The Grapevine

Aspirin, Fish Oils Cannot Prevent First Heart Attack, Stroke In Diabetes Patients

As per estimations, nearly one in five Americans take aspirin on a regular basis. It is the recommended medication for survivors of heart attack and stroke as it can help in reducing the risk of a second cardiovascular event. The medication works by thinning the blood which, in turn, can prevent the formation of blood clots.

But what about people who do not have a history of cardiovascular events? According to new results from a trial with diabetes patients, neither aspirin nor fish oils can help those who seek to prevent their first heart attack or stroke.

The findings of the research were presented at the European Society of Cardiology meeting in Munich on Aug. 26. 

In the Oxford-led study, researchers recruited more than 15,000 adults with type 1 or type 2 diabetes. Besides this, they had no history of heart problems and were generally in good health. They were randomly assigned to take one of the following on a daily basis — aspirin, fish oil, both aspirin and fish oil, or blank/dummy pills.

When a follow-up was conducted after seven-and-a-half years, a lower incidence of heart problems was found among the aspirin users. However, this group ended up with more severe cases of bleeding, one of the potential complications of taking aspirin.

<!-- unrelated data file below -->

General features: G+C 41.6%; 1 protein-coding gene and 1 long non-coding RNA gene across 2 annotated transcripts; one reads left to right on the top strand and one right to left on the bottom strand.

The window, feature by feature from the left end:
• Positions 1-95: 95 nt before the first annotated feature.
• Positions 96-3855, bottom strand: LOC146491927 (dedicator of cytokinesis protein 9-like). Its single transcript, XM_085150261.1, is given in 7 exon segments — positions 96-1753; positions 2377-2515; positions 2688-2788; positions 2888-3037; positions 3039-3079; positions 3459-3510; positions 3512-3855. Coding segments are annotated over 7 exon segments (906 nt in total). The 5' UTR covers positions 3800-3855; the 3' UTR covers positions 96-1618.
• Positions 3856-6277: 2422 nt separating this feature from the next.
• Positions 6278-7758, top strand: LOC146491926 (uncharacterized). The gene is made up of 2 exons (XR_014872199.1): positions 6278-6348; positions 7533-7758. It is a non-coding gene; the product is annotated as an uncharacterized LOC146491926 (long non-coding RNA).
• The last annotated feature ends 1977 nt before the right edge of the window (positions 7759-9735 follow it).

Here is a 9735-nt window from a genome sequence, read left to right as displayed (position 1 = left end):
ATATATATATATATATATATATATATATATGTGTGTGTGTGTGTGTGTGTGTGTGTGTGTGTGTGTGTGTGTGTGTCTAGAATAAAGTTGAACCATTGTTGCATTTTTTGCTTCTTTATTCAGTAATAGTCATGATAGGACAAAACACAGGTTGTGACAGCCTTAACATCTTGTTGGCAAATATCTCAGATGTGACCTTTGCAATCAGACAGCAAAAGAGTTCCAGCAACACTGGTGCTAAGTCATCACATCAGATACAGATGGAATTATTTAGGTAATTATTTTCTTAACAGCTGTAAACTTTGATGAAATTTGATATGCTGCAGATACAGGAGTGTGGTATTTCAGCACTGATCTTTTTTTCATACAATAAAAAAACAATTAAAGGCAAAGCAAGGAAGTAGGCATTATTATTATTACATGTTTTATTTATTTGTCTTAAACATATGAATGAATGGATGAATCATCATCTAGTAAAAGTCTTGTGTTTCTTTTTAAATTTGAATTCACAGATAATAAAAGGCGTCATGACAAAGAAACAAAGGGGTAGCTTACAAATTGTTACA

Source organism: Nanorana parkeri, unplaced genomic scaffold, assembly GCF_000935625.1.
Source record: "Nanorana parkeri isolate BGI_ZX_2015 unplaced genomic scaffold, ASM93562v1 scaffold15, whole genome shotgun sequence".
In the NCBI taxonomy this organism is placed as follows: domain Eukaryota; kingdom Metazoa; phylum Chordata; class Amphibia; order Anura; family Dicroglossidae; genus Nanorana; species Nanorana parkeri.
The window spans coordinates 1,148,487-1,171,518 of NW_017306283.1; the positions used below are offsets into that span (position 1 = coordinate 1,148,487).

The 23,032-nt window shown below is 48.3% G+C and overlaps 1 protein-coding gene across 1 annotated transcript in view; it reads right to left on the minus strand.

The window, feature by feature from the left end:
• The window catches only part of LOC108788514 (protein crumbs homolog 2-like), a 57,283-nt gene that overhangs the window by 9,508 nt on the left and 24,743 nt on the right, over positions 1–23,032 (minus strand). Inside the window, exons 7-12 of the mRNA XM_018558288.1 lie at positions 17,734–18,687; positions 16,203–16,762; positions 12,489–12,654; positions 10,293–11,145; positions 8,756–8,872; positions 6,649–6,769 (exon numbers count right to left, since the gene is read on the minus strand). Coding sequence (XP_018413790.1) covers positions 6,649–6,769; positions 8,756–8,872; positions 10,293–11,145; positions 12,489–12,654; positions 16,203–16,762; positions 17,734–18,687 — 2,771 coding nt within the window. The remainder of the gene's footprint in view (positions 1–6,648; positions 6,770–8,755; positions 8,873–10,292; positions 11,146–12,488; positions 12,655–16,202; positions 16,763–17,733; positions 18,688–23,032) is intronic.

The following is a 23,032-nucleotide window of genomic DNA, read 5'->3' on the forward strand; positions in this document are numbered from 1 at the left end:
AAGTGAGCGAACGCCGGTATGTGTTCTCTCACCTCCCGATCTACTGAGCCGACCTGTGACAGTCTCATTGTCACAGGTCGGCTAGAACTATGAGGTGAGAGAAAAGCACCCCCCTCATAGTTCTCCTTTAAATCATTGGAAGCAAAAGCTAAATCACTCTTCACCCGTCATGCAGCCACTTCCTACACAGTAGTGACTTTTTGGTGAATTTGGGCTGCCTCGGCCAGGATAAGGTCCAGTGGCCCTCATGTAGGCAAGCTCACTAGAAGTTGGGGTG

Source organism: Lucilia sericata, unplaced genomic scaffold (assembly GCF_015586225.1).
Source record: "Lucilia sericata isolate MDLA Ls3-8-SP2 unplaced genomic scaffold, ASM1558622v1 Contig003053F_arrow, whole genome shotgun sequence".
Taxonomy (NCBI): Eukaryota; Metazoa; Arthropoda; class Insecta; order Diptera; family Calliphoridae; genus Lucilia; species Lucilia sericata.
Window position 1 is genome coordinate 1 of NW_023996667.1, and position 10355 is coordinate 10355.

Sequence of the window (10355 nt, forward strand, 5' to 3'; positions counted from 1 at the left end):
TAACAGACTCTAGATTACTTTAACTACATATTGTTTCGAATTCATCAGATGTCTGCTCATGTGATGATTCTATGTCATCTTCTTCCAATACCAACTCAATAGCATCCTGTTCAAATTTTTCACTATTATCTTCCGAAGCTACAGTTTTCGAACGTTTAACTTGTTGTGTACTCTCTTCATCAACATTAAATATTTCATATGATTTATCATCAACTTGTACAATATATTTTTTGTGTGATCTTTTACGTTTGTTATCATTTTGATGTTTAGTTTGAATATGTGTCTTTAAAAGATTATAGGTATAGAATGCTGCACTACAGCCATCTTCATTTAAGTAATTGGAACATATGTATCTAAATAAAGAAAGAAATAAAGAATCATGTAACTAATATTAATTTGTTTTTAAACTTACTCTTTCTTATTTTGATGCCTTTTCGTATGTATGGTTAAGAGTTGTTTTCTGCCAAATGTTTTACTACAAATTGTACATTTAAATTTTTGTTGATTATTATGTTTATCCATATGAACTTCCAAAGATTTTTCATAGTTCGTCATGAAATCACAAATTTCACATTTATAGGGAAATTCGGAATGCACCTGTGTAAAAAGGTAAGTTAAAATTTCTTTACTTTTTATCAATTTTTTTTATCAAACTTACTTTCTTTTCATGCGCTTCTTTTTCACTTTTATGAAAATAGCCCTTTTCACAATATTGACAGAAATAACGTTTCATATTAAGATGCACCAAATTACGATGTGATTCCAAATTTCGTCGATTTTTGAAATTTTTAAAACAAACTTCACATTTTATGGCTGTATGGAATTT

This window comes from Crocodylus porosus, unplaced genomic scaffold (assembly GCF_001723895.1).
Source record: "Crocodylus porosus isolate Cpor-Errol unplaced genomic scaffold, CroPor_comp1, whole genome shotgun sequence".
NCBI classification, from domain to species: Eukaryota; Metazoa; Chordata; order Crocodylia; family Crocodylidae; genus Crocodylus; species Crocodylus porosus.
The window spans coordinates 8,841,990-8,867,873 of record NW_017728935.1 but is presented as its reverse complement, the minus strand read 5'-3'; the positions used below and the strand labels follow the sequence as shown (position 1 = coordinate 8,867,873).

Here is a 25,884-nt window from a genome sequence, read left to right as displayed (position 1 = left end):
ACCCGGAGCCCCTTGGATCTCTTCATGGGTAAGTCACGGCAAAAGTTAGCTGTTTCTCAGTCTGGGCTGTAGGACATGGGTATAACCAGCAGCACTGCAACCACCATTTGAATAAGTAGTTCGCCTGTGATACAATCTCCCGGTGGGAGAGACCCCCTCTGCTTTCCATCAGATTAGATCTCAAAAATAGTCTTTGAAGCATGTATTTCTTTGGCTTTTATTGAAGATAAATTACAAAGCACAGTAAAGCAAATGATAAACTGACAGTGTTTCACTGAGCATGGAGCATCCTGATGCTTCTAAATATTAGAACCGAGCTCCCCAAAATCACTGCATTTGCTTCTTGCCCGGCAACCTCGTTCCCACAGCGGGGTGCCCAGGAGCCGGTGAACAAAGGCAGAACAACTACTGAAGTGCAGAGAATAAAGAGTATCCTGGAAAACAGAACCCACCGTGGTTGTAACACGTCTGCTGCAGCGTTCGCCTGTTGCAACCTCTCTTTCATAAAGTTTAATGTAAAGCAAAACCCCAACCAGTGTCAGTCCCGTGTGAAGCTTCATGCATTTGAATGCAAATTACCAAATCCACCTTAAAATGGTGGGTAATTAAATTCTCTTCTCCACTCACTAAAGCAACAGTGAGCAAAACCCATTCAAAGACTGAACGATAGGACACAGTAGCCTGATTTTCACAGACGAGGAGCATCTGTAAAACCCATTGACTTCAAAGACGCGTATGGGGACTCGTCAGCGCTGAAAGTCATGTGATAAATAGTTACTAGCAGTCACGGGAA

Due to blood thinning, there is a higher chance of excess bleeding in parts of the body. If a blood vessel was to burst in the brain, the person will experience a hemorrhagic stroke. In other words, the risk of taking aspirin simply outweighed the benefit.

This is why doctors around the world have been feeling uncertain about prescribing aspirin for people who are not currently within the recommended category, said Dr. Jane Armitage from the University of Oxford, England. "If you're healthy, it's probably not worth taking it," she added.

Since aspirin was out of the question, the researchers looked at whether the other option i.e. fish oil could have a more protective effect. However, this group showed no significant increase or decrease in cardiovascular risk compared to those who were taking the dummy pills.

"This is a disappointing finding, but it is in line with previous randomised trials in other types of patient at increased risk of cardiovascular events which also showed no benefit of fish oil supplements," said principal investigator Dr. Louise Bowman, also from the University of Oxford. "There is no justification for recommending fish oil supplements to protect against cardiovascular events."

The most effective way to reduce the risk of cardiovascular events happens to be the simplest one — a combination of a healthy diet and adequate physical exercise. It also helps to be aware of the warning signs of a heart attack, stroke, or cardiac arrest.